Wednesday 27 February 2019

Vic20 Programmer's Reference Guide

Having become more and more interested in the computers that started it all for me, I've been poking (geddit?) around in my attic among my collection of 8-bit computers, running emulators and buying hardware (leads and adaptors) and starting to use some of these machines again.

I have quite a collection - there was a time when you could easily find them at car boot sales for a fiver,  and I think that one of the Vic20s I have is the one I was given as a teenager.

I've always thought that I'd return to these computers, maybe in retirement, but it's happened a bit sooner.
There's something very exciting about these early home 8-bit machines. You're presented with a flashing cursor and in order to do anything, you need to type a command or two in basic (LOAD and RUN if you wanted to play a game). I believe this fact is why so many of my generation became so interested in software development, and it's something that was lost when a/ many turned to consoles because they only wanted to play games and b/ computers gained more graphic interfaces, separating the user from the workings.

Back to the point. I've begun writing a game for C64. I couldn't help myself. After much searching of the attic, I couldn't find a copy of the C64 Programmer's Reference Guide. I easily found it as a scanned pdf online, which is fine, but it's harder to use that than simply flicking through the pages of a book. (I will buy a copy, they come up on eBay. No doubt I will then find a copy I already owned.)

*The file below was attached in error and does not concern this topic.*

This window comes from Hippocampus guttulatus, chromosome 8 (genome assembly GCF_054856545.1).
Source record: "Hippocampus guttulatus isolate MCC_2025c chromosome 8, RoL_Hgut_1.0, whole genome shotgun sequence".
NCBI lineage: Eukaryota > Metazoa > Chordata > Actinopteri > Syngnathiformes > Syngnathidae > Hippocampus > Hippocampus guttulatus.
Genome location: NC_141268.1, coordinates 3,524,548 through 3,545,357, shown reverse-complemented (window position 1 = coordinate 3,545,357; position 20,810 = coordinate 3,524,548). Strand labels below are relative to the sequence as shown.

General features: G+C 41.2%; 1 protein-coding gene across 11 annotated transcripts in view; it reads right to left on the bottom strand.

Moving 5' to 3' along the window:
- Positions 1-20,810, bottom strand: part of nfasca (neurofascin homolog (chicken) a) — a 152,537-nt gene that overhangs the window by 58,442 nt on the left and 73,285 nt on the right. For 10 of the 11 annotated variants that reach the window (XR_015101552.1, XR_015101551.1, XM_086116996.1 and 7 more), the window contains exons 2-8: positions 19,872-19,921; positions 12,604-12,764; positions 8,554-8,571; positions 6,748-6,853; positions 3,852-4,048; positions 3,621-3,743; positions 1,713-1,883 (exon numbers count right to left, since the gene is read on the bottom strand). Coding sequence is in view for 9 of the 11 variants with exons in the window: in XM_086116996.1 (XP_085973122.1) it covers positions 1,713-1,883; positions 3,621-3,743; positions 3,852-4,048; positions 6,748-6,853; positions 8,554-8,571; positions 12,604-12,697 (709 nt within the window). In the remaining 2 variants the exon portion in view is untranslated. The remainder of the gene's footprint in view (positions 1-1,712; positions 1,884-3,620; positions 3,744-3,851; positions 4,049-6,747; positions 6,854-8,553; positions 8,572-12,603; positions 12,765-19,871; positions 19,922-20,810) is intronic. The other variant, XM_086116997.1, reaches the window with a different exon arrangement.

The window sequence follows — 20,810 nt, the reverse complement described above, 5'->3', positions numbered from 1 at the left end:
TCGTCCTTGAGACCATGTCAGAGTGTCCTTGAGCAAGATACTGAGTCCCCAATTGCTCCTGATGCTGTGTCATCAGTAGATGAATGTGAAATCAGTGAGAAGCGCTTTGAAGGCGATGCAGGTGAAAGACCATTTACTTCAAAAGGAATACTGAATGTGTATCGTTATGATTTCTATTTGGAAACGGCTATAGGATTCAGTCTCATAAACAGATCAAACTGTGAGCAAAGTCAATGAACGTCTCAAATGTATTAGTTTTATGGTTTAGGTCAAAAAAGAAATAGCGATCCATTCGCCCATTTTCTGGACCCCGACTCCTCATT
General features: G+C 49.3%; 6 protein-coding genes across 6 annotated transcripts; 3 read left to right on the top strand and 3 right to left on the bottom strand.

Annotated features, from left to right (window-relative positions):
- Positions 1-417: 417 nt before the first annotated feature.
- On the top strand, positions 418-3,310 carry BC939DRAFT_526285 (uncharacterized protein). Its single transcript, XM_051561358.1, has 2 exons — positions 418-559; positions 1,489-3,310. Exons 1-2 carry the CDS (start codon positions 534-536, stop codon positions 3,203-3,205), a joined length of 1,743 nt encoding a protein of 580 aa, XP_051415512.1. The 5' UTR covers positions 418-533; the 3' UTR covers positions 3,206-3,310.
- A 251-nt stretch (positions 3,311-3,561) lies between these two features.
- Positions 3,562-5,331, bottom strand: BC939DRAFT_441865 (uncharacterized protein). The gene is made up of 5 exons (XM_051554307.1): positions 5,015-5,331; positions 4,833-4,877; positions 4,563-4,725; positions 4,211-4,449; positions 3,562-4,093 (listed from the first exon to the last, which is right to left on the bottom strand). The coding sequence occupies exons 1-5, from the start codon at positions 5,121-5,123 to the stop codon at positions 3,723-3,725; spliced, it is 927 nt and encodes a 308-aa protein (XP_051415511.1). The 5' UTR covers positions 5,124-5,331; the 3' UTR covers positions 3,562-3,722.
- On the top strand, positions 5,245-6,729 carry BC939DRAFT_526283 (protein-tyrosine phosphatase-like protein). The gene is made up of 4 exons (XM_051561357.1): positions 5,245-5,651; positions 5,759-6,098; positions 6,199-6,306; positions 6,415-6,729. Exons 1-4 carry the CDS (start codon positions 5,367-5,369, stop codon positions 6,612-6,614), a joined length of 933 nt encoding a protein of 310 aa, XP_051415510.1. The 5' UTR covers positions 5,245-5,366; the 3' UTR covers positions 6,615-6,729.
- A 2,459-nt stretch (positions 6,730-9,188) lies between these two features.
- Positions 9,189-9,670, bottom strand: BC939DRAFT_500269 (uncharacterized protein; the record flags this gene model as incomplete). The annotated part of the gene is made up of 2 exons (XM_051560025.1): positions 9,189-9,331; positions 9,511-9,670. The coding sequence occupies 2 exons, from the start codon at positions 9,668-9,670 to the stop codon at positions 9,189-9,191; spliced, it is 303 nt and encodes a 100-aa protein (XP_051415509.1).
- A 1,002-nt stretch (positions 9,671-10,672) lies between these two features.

One of the things I really wanted was a reference guide for the instruction set. Although the C64 has a 6510 processor and the Vic20 a 6502, the two processors are identical but for a small difference. And I did find a Vic20 Prog Ref Guide, and the instruction set reference is identical.
It'll be handy when I make the Vic20 version of my new game.

It's very well-thumbed - I was as obsessed with programming as I am now. This is clearly my own original copy. It has some lined A4 with notes in my handwriting. It feels weird handling the book, a little bit like I've gone back 38 years in time, grabbed the book and brought it back with me.
(This page has my own instructions for using the monitor programme that I wrote in machine code, as a tool for writing more machine code. I used to write my programmes on paper and assemble them by hand before typing in the hex. I'm sure the monitor is on a tape somewhere in the attic.)

End note:
As part of my foray into this new-old world, I've discovered that there are some amazing people producing hardware and games (on cartridge/disc/tape) for these old computers. To support and encourage that, I've begun this project.